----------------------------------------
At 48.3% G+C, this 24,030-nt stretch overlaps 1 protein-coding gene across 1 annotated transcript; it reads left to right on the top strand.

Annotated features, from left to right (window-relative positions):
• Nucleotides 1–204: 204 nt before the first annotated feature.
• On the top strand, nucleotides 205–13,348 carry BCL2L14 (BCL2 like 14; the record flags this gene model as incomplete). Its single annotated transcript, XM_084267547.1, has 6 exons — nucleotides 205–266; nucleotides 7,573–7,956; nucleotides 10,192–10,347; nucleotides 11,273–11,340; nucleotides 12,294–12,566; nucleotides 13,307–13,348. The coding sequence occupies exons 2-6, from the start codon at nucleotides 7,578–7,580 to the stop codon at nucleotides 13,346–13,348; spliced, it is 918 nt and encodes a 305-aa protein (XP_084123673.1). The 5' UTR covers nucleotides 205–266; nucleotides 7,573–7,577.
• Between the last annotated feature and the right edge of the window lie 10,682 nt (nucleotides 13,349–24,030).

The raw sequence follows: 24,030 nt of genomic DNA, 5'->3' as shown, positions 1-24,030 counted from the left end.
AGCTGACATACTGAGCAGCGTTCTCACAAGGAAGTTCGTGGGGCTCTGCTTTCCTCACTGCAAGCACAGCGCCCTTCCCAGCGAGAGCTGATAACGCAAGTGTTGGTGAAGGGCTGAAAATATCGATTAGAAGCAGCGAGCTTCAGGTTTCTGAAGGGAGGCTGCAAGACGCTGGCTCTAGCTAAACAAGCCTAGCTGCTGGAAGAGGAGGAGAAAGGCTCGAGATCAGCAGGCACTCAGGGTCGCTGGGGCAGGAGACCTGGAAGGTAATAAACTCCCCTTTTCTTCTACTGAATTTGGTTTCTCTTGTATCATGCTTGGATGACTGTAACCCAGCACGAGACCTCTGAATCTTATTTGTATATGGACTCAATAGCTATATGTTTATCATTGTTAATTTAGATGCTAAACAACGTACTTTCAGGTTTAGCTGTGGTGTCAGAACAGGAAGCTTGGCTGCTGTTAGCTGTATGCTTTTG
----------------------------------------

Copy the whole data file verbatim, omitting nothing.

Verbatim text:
At 48.3% G+C, this 24,030-nt stretch overlaps 1 protein-coding gene across 1 annotated transcript; it reads left to right on the top strand.

Annotated features, from left to right (window-relative positions):
• Nucleotides 1–204: 204 nt before the first annotated feature.
• On the top strand, nucleotides 205–13,348 carry BCL2L14 (BCL2 like 14; the record flags this gene model as incomplete). Its single annotated transcript, XM_084267547.1, has 6 exons — nucleotides 205–266; nucleotides 7,573–7,956; nucleotides 10,192–10,347; nucleotides 11,273–11,340; nucleotides 12,294–12,566; nucleotides 13,307–13,348. The coding sequence occupies exons 2-6, from the start codon at nucleotides 7,578–7,580 to the stop codon at nucleotides 13,346–13,348; spliced, it is 918 nt and encodes a 305-aa protein (XP_084123673.1). The 5' UTR covers nucleotides 205–266; nucleotides 7,573–7,577.
• Between the last annotated feature and the right edge of the window lie 10,682 nt (nucleotides 13,349–24,030).

The raw sequence follows: 24,030 nt of genomic DNA, 5'->3' as shown, positions 1-24,030 counted from the left end.
AGCTGACATACTGAGCAGCGTTCTCACAAGGAAGTTCGTGGGGCTCTGCTTTCCTCACTGCAAGCACAGCGCCCTTCCCAGCGAGAGCTGATAACGCAAGTGTTGGTGAAGGGCTGAAAATATCGATTAGAAGCAGCGAGCTTCAGGTTTCTGAAGGGAGGCTGCAAGACGCTGGCTCTAGCTAAACAAGCCTAGCTGCTGGAAGAGGAGGAGAAAGGCTCGAGATCAGCAGGCACTCAGGGTCGCTGGGGCAGGAGACCTGGAAGGTAATAAACTCCCCTTTTCTTCTACTGAATTTGGTTTCTCTTGTATCATGCTTGGATGACTGTAACCCAGCACGAGACCTCTGAATCTTATTTGTATATGGACTCAATAGCTATATGTTTATCATTGTTAATTTAGATGCTAAACAACGTACTTTCAGGTTTAGCTGTGGTGTCAGAACAGGAAGCTTGGCTGCTGTTAGCTGTATGCTTTTG